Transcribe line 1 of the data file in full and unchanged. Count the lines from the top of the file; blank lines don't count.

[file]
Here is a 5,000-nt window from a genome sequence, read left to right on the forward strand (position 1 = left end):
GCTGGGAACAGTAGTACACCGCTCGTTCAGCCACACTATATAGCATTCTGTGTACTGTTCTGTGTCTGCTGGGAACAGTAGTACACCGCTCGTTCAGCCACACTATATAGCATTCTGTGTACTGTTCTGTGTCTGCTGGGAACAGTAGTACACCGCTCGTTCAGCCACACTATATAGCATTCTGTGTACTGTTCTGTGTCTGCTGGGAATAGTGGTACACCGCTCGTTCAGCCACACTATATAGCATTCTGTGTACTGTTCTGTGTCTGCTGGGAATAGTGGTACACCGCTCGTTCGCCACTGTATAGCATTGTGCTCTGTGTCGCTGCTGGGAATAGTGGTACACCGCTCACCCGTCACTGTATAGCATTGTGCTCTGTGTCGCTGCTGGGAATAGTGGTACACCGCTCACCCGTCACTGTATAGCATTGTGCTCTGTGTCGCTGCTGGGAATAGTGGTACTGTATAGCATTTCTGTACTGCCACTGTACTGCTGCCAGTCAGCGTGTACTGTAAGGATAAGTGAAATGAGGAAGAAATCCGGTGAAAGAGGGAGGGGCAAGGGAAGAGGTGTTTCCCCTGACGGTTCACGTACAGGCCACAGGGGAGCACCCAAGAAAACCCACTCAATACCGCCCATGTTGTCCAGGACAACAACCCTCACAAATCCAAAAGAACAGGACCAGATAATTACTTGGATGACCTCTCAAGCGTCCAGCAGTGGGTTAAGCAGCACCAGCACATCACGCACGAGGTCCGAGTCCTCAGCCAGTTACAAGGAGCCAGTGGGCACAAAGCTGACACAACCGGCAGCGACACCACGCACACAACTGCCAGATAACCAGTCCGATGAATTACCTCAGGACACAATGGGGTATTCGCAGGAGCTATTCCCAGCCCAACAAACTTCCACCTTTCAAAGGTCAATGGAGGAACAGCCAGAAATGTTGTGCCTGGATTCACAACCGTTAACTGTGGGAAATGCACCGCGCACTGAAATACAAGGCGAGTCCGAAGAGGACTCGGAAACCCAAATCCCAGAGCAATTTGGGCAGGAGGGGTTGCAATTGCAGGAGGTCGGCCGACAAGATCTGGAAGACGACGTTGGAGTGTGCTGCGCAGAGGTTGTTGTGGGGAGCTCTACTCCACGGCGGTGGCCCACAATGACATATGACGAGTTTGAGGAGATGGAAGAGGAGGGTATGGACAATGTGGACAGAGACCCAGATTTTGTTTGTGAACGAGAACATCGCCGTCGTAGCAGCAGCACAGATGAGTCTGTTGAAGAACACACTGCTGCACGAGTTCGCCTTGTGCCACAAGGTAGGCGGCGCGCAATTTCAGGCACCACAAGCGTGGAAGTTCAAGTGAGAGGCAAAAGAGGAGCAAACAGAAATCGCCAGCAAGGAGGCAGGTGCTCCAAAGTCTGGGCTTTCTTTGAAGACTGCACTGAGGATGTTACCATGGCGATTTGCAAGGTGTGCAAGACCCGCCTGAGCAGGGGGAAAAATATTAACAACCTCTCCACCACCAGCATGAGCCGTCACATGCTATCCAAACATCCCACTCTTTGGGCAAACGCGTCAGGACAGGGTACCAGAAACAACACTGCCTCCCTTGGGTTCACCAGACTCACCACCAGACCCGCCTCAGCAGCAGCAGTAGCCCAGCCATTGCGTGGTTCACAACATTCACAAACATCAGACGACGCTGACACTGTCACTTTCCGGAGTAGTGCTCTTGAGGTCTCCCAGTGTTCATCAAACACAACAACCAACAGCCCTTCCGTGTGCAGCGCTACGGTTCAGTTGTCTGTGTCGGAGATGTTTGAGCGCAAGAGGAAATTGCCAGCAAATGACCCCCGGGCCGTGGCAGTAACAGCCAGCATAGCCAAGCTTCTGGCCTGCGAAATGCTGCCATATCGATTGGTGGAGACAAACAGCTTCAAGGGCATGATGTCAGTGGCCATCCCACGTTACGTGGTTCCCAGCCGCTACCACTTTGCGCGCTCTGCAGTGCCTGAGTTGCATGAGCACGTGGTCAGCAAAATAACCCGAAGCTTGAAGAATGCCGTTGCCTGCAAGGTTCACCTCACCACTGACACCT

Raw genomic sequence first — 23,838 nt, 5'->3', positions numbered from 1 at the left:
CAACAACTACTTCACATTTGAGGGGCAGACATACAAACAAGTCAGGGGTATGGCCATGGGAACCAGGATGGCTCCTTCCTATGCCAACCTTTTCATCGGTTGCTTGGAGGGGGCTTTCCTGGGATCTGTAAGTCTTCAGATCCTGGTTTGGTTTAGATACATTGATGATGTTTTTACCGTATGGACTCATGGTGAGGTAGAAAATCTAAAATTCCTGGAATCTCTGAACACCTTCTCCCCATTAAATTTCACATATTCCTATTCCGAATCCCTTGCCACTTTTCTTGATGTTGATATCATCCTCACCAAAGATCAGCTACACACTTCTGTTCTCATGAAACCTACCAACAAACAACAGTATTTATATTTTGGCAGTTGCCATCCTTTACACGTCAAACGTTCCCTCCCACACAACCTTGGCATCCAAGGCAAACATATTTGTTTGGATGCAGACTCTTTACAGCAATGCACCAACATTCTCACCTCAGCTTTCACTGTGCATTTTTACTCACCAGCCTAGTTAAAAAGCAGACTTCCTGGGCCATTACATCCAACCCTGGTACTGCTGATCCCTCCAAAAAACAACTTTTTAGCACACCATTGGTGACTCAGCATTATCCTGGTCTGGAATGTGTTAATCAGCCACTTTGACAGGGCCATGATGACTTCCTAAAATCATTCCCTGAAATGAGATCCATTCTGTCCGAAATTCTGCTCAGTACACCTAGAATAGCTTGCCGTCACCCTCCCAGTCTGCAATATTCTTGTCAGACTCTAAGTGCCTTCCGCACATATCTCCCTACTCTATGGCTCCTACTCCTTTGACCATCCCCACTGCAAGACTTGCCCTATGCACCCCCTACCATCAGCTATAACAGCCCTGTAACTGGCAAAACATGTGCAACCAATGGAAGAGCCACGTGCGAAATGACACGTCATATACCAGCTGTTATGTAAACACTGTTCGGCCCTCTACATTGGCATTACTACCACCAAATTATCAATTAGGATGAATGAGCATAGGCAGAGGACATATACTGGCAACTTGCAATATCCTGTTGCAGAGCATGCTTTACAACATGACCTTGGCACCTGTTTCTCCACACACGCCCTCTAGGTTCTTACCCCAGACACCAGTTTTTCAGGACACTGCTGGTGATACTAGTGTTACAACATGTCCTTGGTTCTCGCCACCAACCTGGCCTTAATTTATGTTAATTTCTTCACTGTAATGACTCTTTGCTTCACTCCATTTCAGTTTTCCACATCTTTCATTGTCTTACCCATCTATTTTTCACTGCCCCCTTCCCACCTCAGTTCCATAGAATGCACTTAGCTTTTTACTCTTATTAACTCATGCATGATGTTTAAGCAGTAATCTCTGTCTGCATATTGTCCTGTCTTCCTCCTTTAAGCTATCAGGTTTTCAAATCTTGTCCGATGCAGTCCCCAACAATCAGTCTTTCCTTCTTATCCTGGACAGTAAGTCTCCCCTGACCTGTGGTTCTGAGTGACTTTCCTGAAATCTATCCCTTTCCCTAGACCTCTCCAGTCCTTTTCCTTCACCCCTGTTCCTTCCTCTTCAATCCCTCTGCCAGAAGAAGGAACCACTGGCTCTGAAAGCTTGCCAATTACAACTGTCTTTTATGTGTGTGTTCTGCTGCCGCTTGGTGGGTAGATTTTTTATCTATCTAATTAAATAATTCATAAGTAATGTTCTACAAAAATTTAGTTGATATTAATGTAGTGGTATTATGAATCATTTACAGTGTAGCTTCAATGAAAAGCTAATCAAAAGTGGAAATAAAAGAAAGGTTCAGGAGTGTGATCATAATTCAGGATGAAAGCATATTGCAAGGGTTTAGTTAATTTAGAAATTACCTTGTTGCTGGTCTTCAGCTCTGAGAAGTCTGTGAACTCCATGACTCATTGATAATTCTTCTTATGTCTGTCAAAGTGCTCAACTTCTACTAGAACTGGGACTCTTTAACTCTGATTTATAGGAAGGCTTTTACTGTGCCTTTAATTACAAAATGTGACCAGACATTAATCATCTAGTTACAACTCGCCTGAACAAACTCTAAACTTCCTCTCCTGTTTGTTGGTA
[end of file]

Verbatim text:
Here is a 5,000-nt window from a genome sequence, read left to right on the forward strand (position 1 = left end):